The shows’ world was being developed by Thomas Romain’s Studio No Border, and it was also directed by Shinichiro Watanabe, the director behind Cowboy Bebop, Samurai Champloo, and Space Dandy. Needless to say, a lot of eyes were drawn to this show and while some may say it wasn’t that great upon first glance, the show has a lot of qualities that make it a solid, worthwhile watch. However, the show does perpetuate some harmful stereotypes that can make it hard to watch.
Carole and Tuesday is set in Alba City, the biggest city on a terraformed Mars. The two girls are brought together by their love of music and hopes of one day making it as recording artists. In the first season, the girls audition to be on Mars’ Brightest, a musical talent show to find the next big star. The second season follows the girls as they navigate through their newfound popularity, the music industry, and using music as a political statement.
Carole is a determined girl who has dreams of becoming a musician and plays the piano/keyboard. She was orphaned at a young age and tries to get by working a lot of part-time jobs, but due to her way of handling confrontational people and delicate situations, it’s very hard for her to keep one. This doesn’t bother her one bit as she continues to push forward to achieve her dreams.
Tuesday is also a determined girl who dreams of being a musician and she plays the acoustic guitar. Tuesday comes from a wealthy family and had a very sheltered upbringing. As a result, she’s an introvert, has a lot of problems with socializing, and is often taken advantage of.
Angela is a famous model who makes the transition into a singing career. At first she appears to be a selfish, entitled brat, but over time her true motivations come to light. By the end of the show, Angela’s true kind nature shines through, but she still has some diva in her.
Gus is Carole and Tuesday’s manager. He’s direct and passionate about music and will do anything to help his artist’s careers. He became a manager after his own musical career failed.
Roddy is kind of like Gus’s right hand man. He’s usually seen helping Carole and Tuesday by promoting them to his friends in the music industry. He’s a rather quiet guy and prefers to work behind the scenes, but he’s always ready to support his friends.
Dahlia is Angela’s mother who used to be a famous actor, but when she became an adult, no one remembered her. She’s very strict with Angela because she doesn’t want her daughter’s career to burn out like hers did. Like any mother, Dahlia wants nothing but the best for her daughter and will do what she can to make sure that happens.
Tao is a music producer who uses artificial intelligence (AI) systems to write music based on popularity trends. Tao works mostly with Angela throughout the series and is very cold and calculative. However, he cares deeply for the people around him, but he never shows it.
What’s Good About This Show?
Carole and Tuesday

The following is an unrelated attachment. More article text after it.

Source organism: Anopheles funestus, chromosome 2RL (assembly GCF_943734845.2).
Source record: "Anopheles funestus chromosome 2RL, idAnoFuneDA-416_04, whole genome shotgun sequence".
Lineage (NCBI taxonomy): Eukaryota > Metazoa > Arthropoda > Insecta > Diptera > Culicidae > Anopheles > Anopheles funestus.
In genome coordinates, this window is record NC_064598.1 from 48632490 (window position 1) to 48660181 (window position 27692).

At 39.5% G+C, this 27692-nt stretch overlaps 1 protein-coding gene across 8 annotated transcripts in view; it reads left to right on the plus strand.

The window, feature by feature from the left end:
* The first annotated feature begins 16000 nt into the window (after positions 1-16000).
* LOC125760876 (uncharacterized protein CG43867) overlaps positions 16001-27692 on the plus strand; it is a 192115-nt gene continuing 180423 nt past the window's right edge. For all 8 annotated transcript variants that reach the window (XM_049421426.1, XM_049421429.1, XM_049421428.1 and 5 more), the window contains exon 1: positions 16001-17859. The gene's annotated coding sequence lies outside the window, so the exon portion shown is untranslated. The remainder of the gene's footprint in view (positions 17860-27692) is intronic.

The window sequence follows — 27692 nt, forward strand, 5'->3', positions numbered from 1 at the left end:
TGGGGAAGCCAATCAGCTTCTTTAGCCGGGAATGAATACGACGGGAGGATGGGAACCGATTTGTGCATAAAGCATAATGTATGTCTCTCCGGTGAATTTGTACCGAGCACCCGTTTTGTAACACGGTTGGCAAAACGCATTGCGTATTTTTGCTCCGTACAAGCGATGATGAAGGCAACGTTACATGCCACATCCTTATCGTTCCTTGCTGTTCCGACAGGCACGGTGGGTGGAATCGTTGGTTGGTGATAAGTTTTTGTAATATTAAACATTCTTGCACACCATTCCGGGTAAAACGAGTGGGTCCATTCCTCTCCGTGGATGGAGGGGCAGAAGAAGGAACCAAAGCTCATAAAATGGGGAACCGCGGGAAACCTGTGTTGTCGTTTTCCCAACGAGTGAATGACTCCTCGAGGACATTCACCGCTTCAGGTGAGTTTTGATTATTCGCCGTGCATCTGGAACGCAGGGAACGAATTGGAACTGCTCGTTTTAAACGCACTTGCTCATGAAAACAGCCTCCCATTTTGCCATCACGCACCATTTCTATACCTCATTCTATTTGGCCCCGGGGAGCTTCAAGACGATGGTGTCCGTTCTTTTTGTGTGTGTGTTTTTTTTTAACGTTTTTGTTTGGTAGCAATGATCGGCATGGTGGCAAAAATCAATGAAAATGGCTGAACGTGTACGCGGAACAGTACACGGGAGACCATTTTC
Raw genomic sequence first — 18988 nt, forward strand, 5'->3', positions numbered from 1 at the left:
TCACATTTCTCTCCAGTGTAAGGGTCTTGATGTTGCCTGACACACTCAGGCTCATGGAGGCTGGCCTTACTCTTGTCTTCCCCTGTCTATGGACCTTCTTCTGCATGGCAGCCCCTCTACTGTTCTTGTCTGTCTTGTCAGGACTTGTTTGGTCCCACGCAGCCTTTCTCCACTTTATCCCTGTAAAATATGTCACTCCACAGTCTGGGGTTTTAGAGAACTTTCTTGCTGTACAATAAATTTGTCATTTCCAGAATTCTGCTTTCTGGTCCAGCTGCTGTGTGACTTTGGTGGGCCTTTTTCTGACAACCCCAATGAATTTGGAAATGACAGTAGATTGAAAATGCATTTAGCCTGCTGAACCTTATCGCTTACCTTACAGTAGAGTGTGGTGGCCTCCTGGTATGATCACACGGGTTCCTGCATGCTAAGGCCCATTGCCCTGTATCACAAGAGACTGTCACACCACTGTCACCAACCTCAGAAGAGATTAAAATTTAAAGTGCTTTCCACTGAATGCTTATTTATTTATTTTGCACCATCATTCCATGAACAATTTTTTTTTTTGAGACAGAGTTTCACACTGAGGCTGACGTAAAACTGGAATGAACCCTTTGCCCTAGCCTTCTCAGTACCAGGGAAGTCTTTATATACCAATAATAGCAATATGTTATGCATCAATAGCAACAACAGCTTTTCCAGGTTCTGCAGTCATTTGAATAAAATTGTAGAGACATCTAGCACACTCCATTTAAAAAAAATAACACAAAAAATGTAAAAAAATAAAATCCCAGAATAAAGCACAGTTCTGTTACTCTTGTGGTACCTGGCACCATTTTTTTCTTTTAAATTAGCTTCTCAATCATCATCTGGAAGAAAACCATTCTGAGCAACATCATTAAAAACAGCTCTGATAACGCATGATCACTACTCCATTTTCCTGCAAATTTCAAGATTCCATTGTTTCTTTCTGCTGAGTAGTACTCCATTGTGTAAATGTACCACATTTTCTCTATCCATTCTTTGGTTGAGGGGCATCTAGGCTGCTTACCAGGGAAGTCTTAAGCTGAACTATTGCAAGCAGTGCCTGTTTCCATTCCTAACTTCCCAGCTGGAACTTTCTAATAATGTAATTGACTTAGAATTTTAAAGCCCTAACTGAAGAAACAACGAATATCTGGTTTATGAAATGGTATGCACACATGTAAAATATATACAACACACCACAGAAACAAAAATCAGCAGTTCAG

Carole and Tuesday’s dynamic is the driving force of the series. From episode 1, it was obvious that the duo’s meeting would lead them to bigger, better things. Their love for music forms the foundation of their friendship, but it’s almost as if the two girls were brought together to complete each other.
Carole gives timid Tuesday the push to become more assertive for herself and to not be afraid to stand up for what she thinks is right. Meanwhile, Tuesday shows independent Carole kindness and teaches her that it’s okay to rely on others and confide in the people around her. Both girls offer each other something the other was missing while also filling in a hole they both shared.
The supporting characters in the series are all interesting individuals. The more popular characters like Gus, Dahlia, and Tao had their own side stories that hurt to watch and gave viewers a closer look at the events that shaped their lives. However, it wasn’t just the main supporting characters that got this treatment, some of the minor characters like Ertegun got a redemption arc that let them go from unlikable in season one to endearing in season 2.
Diversity in anime is very hard to come by even now in 2020, but Carole and Tuesday is full of a diverse cast of people of color. This is very hard to come by, and this is one of the few anime that has a cast full of people of color. The only other anime I can think of that mirrors this is 2008’s Michiko to Hatchin; however, there are plenty of anime that have people of color like Hunter x Hunter, Jojo’s Bizarre Adventure, and Black Butler, but they aren’t as prevalent in their shows.
The show’s characters are influenced by actual recording artists such as Beyonce, Whitney Huston, Stevie Nicks, and Ed Sheeran. The soundtrack reflects these influences by having the characters sing soulful pop songs and also having acoustic songs mixed in as well. Some notable songs from the show are Round & Laundry, Move Mountains, Unbreakable, and of course the famous Galactic Mermaid by the Mermaid Sisters.
The soundtrack was a massive success amongst fans to the point where a concert was held. The first Carole and Tuesday concert sold out, but it was live-streamed for paying viewers on youtube, but a free link did manage to slip through the cracks.
The Political References
The show could’ve easily been a feel-good show set in an utopian world where nothing bad happens, but then it would’ve been a typical idol show. Instead, Carole and Tuesday points out the injustices people face for speaking out against the government’s inhumane acts and beliefs. It also talks about what happens behind the scenes when it comes to political campaigning.
Carole’s childhood friend Amer Souleyman who is also known as the rapper Ezekiel becomes an enemy to Mars’ government. Ezekiel raps against the immigration laws of Mars which ends up with him getting deported back to Earth. This mirrors what’s